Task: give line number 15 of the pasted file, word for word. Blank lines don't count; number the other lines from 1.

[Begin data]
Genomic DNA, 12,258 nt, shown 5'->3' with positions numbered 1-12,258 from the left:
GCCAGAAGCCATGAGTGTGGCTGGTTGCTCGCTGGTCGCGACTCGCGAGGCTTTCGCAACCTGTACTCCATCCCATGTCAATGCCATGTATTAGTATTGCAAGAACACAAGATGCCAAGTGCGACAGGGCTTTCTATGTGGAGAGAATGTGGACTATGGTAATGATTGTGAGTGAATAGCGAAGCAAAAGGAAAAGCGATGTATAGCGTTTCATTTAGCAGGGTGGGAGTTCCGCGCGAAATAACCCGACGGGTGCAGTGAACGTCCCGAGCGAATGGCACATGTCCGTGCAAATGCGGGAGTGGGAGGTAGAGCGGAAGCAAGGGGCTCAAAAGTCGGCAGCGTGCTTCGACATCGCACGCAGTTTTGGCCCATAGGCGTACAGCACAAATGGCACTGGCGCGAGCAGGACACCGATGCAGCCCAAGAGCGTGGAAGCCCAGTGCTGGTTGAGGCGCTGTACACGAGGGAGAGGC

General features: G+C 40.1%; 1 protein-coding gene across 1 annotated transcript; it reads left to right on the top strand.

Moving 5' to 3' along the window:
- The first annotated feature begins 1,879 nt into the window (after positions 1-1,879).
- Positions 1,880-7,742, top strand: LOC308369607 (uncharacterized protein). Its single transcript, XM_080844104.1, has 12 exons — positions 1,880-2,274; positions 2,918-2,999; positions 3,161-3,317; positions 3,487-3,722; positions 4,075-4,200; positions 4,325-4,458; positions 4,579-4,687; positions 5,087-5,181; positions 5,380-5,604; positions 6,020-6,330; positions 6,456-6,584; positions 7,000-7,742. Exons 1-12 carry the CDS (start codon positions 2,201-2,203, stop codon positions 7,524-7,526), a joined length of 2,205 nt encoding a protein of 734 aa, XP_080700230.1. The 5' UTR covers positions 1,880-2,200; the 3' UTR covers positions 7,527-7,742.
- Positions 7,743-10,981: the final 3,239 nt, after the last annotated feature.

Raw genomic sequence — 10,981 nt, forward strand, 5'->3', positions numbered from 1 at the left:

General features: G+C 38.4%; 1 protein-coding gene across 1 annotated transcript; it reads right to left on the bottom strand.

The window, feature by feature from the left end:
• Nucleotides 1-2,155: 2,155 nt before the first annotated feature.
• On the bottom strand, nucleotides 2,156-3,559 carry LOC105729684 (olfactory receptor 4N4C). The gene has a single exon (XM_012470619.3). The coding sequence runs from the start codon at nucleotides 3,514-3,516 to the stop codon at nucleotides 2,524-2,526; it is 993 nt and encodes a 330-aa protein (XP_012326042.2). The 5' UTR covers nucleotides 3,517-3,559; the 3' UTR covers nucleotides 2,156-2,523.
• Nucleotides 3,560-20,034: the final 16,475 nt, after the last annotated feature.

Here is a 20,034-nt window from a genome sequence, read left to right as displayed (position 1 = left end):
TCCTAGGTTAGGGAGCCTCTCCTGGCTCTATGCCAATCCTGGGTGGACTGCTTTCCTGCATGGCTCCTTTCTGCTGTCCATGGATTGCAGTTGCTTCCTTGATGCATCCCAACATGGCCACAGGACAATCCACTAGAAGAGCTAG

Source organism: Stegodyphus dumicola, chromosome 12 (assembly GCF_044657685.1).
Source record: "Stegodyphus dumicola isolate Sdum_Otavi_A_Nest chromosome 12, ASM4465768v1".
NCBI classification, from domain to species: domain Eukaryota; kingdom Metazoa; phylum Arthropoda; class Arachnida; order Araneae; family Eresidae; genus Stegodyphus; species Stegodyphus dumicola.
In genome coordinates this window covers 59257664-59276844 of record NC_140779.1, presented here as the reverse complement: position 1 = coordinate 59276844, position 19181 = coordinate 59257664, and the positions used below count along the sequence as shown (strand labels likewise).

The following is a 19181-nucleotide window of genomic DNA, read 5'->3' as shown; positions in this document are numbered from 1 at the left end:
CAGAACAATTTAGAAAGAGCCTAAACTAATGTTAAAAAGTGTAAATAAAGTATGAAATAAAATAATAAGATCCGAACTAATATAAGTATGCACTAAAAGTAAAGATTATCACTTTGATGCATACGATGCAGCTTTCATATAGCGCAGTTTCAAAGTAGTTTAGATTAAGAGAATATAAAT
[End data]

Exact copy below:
TCCTAGGTTAGGGAGCCTCTCCTGGCTCTATGCCAATCCTGGGTGGACTGCTTTCCTGCATGGCTCCTTTCTGCTGTCCATGGATTGCAGTTGCTTCCTTGATGCATCCCAACATGGCCACAGGACAATCCACTAGAAGAGCTAG